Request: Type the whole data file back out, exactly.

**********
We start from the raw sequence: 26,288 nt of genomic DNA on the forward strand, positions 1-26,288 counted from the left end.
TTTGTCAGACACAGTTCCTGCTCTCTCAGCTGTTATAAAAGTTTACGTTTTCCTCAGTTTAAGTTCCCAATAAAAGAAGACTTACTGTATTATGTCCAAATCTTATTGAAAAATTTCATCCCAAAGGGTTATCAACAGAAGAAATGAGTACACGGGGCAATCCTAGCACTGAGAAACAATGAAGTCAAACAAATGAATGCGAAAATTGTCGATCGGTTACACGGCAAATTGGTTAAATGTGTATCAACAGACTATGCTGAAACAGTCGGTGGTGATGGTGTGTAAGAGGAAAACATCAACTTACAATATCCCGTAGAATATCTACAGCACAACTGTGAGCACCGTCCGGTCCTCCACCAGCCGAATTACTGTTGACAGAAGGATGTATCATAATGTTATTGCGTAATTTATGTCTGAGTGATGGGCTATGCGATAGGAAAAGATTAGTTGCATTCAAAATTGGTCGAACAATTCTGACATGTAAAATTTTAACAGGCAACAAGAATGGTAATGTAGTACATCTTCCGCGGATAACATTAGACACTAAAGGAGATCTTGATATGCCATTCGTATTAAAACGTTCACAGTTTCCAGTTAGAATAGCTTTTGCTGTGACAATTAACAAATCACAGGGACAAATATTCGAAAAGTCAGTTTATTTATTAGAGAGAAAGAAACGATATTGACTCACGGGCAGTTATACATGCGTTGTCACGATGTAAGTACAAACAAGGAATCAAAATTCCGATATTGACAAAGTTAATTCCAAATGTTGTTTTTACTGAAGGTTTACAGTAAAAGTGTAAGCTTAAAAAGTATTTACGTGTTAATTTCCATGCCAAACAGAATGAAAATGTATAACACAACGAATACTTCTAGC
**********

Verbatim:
We start from the raw sequence: 26,288 nt of genomic DNA on the forward strand, positions 1-26,288 counted from the left end.
TTTGTCAGACACAGTTCCTGCTCTCTCAGCTGTTATAAAAGTTTACGTTTTCCTCAGTTTAAGTTCCCAATAAAAGAAGACTTACTGTATTATGTCCAAATCTTATTGAAAAATTTCATCCCAAAGGGTTATCAACAGAAGAAATGAGTACACGGGGCAATCCTAGCACTGAGAAACAATGAAGTCAAACAAATGAATGCGAAAATTGTCGATCGGTTACACGGCAAATTGGTTAAATGTGTATCAACAGACTATGCTGAAACAGTCGGTGGTGATGGTGTGTAAGAGGAAAACATCAACTTACAATATCCCGTAGAATATCTACAGCACAACTGTGAGCACCGTCCGGTCCTCCACCAGCCGAATTACTGTTGACAGAAGGATGTATCATAATGTTATTGCGTAATTTATGTCTGAGTGATGGGCTATGCGATAGGAAAAGATTAGTTGCATTCAAAATTGGTCGAACAATTCTGACATGTAAAATTTTAACAGGCAACAAGAATGGTAATGTAGTACATCTTCCGCGGATAACATTAGACACTAAAGGAGATCTTGATATGCCATTCGTATTAAAACGTTCACAGTTTCCAGTTAGAATAGCTTTTGCTGTGACAATTAACAAATCACAGGGACAAATATTCGAAAAGTCAGTTTATTTATTAGAGAGAAAGAAACGATATTGACTCACGGGCAGTTATACATGCGTTGTCACGATGTAAGTACAAACAAGGAATCAAAATTCCGATATTGACAAAGTTAATTCCAAATGTTGTTTTTACTGAAGGTTTACAGTAAAAGTGTAAGCTTAAAAAGTATTTACGTGTTAATTTCCATGCCAAACAGAATGAAAATGTATAACACAACGAATACTTCTAGC